First, Bush did not "drop-kick" us into anything. We were attacked. Second, the only "mess" in Iraq was due to the sad fact that our enemies fight back. The Iraqi government is getting on its feet and will hopefully be able to defend itself before Obama yanks the rug out from under them. Third, Obama has already made massive, sweeping changes to the way we're fighting this war in only a week, and plans to make even more sweeping changes to our economic system. We're barreling towards Socialism at a horrifying pace. Fourth, Bush did some things very well and others not so well... and I supported him on the former but opposed him on the latter. Don't even TRY to paint me as some kind of blind Bush groupie. If Obama ever does anything that meets with my approval, I will not hesitate to applaud him for it. But given his stated policies, and those of the people he has put into his cabinet so far, those times are going to be very few and far between. I do not approve of Big Government, as you should already be very aware.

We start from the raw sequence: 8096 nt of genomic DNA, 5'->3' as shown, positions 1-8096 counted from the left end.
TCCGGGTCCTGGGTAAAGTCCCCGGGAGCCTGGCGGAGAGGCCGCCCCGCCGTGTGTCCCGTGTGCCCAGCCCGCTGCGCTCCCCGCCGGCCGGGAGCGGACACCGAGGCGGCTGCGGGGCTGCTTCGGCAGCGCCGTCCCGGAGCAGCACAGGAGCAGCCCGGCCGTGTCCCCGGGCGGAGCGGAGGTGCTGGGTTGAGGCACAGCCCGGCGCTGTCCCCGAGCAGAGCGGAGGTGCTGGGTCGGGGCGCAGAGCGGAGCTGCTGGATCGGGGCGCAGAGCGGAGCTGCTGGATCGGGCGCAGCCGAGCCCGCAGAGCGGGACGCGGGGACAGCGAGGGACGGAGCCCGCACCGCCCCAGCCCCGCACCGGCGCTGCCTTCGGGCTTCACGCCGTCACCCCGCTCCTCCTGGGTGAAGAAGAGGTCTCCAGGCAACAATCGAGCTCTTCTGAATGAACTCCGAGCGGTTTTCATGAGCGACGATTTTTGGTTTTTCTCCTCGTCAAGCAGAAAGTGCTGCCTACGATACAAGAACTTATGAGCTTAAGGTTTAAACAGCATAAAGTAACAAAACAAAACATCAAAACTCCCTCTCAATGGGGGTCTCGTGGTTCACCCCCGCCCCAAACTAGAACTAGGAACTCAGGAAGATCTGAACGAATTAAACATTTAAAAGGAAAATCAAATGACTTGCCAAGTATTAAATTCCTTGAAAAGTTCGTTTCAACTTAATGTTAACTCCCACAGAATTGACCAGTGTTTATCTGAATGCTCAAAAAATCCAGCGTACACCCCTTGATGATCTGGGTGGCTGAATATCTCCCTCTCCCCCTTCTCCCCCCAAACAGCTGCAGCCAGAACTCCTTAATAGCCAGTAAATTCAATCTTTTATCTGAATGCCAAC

February 12, 2009 02:31 PM PST
JM, your speculations are ridiculous. I don’t know what campaign season you were involved in, but there were distinct differences between the candidates, McCain and Obama. You can’t deny that. Next you will tell me that McCain would have proposed $3 trillion in new government spending and would have pushed to pass FOCA.
The column you are referring to is the January 19, 2009 article in the International Herald Tribune, which you certainly did not read. The author states,
“Over the last three months, Obama has quietly consulted McCain about many of the new administration's potential nominees to top national security jobs…”
The article’s focus was on Obama’s solicitation of McCain’s views on national security and on the wars in Iraq and Afghanistan. It quotes specifically from Lindsey Graham:
“…McCain had enthusiastically supported those appointments: General James Jones (an old McCain friend) as national security adviser; General Eric Shinseki, the retired army chief of staff, as secretary of veterans affairs; Hillary Rodham Clinton as secretary of state; and most of all, retaining Secretary of Defense Robert Gates.
“"Picking Gates is a good statement that they are not going to pull out of Iraq in a way that undercuts the gains achieved,"” Graham said.”